Wednesday, August 10, 2011

For years I have been wanting to explore printmaking, so I contacted a fine local printmaker, Tammy Ratcliff, who agreed to give me an individual workshop. What an interesting experience! I enjoyed the process of making mono prints, and I want to see if I can describe the steps in a way that makes sense to someone who has not worked in this medium.

Tammy showed me some prints so that I would have an understanding of what would be possible. She explained a few things and then “threw” me into the work. I sat on a stool at a table that was covered with a sheet of glass. Using a tube of ink in a caulking gun, she squeezed ink onto the glass and spread it around a bit with a scraper. To coat the roller, she rolled it through the ink. I learned to roll the roller in the ink until the ink looked velvety, then I was ready to roll ink onto a 6 x 6 inch copper printing plate, back and forth to coat the plate evenly.

The next step was drawing into the ink on the plate. I experimented with different ways of making marks on the plate: pencil, Q-tips, cloth, paper towel stretched over my finger. I had wanted to incorporate words into the image, forgetting that the words would be reversed. So I tried to write backwards, which didn’t work. I wanted to write “The Word” but the “d” turned out to look like a “b” and I decided to forget about putting text into the print and just explore the medium. Then it became fun.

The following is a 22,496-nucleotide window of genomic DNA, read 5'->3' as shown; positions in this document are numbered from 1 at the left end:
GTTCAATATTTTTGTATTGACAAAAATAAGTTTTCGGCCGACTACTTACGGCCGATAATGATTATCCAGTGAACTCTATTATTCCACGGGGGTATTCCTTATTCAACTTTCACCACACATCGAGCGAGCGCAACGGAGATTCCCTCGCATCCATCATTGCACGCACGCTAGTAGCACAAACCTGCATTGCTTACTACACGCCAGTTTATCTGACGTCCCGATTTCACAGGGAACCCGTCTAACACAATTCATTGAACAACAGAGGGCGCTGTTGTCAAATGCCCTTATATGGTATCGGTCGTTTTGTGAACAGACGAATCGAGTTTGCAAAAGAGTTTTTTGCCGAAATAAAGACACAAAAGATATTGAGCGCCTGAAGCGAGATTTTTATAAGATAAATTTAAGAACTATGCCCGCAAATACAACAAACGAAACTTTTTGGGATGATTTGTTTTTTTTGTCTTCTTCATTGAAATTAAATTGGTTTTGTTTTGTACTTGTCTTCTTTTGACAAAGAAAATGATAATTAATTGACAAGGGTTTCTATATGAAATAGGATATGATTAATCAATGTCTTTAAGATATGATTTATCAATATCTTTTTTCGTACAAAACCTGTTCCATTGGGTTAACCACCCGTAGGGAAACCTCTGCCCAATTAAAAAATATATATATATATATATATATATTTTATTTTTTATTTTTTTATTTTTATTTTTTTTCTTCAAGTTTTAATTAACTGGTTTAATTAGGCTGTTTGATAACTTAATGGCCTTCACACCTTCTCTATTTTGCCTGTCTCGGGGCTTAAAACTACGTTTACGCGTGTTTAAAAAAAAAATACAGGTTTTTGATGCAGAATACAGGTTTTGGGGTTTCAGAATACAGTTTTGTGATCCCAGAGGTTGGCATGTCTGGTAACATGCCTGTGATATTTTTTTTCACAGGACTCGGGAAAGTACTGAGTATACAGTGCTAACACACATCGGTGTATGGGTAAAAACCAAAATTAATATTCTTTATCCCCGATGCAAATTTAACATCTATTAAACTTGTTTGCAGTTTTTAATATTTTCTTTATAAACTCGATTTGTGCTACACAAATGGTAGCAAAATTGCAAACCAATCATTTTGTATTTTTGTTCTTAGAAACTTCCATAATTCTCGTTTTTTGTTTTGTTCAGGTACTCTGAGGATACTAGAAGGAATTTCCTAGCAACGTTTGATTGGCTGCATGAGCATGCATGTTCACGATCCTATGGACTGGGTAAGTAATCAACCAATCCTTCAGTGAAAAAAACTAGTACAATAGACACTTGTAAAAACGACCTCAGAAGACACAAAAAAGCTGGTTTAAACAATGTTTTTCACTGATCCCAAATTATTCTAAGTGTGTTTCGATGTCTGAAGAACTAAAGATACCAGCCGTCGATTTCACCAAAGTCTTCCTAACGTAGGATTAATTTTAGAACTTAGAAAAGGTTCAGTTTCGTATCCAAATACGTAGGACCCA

After I made a drawing, and tried to make different textures in the ink, I decided to try printing. The press is like a table with a glass top that has a roller fixed to it, with a big metal wheel that looks like a steering wheel on a boat. We put the copper plate on which I had rolled ink and then made marks in the centre of the glass. The cotton-rag paper that had been soaked in a container of water, went on top of the copper plate. We covered that with several layers of ordinary news print to protect the inch-thick felt pad that covered the surface of the press.

Next, it was time to turn the big metal wheel counter-clockwise to make the roller roll across the inked plate, and then back again the other direction. We lifted off the newsprint, and then lifted the print off the plate. It was time to see how my marks in the ink translated onto the paper. I had my first mono print! But that was not all. We placed a very thin Japanese paper on the plate, and printed another, which is called a ghost print. Here are some samples of my first day of printing.

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